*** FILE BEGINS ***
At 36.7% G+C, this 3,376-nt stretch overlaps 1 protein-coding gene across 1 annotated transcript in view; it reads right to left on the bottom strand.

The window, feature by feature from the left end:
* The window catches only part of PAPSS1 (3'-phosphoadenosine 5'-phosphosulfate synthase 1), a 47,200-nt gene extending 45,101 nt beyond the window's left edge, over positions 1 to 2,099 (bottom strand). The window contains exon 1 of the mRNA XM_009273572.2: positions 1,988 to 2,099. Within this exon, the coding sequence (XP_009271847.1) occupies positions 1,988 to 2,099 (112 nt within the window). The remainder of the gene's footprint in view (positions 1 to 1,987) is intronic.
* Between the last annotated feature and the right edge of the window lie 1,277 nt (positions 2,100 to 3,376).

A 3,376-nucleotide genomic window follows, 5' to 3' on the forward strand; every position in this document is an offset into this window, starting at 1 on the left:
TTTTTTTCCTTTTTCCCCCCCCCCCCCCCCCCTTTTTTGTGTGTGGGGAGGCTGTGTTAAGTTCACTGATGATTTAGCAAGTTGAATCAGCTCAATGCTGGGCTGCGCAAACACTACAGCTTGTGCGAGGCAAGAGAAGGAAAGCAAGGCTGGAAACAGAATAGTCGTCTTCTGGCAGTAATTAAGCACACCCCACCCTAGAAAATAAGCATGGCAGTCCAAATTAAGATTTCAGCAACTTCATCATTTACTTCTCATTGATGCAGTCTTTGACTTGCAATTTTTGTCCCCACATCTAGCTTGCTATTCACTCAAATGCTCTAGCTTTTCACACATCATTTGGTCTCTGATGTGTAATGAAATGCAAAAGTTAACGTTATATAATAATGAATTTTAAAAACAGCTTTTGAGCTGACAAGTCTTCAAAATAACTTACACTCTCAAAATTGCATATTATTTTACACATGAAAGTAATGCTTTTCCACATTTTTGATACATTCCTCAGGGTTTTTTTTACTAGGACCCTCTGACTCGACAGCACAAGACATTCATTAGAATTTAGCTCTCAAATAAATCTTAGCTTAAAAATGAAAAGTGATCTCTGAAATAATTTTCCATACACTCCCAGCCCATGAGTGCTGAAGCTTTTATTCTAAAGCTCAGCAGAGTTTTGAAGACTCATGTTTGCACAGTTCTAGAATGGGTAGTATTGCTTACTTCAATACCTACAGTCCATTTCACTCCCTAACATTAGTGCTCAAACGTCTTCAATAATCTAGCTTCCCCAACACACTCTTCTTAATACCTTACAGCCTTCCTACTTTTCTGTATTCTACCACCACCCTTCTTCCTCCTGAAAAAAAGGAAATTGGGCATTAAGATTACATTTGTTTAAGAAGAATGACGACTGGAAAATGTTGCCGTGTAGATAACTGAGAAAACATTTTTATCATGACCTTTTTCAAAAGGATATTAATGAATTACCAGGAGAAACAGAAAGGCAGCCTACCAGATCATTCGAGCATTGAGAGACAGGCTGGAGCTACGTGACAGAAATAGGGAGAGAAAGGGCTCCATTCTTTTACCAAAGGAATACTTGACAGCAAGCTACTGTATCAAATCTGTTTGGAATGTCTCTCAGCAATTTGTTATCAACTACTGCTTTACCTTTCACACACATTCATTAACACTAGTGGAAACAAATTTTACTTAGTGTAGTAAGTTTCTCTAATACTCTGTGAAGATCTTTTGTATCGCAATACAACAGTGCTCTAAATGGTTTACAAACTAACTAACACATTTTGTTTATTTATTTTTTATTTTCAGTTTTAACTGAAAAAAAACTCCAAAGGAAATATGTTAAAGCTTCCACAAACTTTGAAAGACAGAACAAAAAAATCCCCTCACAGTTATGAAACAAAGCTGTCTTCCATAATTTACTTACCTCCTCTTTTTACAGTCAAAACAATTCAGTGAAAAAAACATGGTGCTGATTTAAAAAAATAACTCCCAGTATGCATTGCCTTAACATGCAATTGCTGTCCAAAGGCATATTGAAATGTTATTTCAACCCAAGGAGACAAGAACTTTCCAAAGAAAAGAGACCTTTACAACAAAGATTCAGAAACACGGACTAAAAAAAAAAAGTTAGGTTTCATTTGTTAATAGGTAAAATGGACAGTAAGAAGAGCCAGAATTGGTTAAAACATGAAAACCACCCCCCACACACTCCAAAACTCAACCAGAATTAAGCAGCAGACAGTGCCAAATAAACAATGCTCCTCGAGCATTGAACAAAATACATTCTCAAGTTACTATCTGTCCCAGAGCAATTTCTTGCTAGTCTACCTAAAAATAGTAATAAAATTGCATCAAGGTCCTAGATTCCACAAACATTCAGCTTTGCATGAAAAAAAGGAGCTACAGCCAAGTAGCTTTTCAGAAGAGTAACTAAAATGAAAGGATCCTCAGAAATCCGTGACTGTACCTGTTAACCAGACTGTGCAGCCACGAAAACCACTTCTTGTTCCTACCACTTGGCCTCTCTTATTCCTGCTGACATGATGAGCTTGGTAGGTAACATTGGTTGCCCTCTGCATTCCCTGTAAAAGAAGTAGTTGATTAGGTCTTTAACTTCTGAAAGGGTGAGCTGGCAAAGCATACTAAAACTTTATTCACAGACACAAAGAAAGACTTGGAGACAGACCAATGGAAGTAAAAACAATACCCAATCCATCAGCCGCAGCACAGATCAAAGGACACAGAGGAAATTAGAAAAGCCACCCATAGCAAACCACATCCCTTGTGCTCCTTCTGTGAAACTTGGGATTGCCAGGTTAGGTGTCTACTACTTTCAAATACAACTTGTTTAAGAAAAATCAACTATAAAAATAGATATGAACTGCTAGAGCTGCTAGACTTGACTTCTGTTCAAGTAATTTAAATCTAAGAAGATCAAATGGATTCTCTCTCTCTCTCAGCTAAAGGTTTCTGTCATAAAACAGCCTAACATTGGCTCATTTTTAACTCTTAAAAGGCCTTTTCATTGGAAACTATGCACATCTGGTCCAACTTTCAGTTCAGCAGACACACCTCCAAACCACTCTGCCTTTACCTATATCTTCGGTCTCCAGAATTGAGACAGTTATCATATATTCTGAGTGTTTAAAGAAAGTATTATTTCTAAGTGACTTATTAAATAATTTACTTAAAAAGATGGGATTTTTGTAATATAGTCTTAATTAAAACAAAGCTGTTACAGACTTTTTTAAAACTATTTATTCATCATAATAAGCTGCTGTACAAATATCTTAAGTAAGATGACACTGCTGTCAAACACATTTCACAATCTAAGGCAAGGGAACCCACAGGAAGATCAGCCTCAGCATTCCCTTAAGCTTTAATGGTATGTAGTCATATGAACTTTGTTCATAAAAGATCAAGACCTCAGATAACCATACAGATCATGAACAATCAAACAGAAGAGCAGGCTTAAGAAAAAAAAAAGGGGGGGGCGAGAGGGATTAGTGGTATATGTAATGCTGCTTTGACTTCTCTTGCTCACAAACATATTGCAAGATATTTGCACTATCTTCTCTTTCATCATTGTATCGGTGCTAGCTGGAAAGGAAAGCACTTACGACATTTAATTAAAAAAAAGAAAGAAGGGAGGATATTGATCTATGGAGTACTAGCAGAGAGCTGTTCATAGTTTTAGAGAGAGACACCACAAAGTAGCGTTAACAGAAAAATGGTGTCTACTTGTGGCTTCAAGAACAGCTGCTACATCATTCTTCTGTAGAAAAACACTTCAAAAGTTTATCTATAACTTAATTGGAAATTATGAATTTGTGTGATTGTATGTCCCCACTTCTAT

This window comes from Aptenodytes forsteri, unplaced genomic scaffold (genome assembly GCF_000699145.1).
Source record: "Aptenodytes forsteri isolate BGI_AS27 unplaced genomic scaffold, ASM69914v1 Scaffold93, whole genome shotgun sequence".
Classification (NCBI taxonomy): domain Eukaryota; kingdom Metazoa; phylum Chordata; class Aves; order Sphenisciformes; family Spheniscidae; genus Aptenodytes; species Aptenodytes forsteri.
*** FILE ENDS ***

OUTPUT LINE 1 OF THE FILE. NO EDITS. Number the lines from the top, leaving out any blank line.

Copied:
At 36.7% G+C, this 3,376-nt stretch overlaps 1 protein-coding gene across 1 annotated transcript in view; it reads right to left on the bottom strand.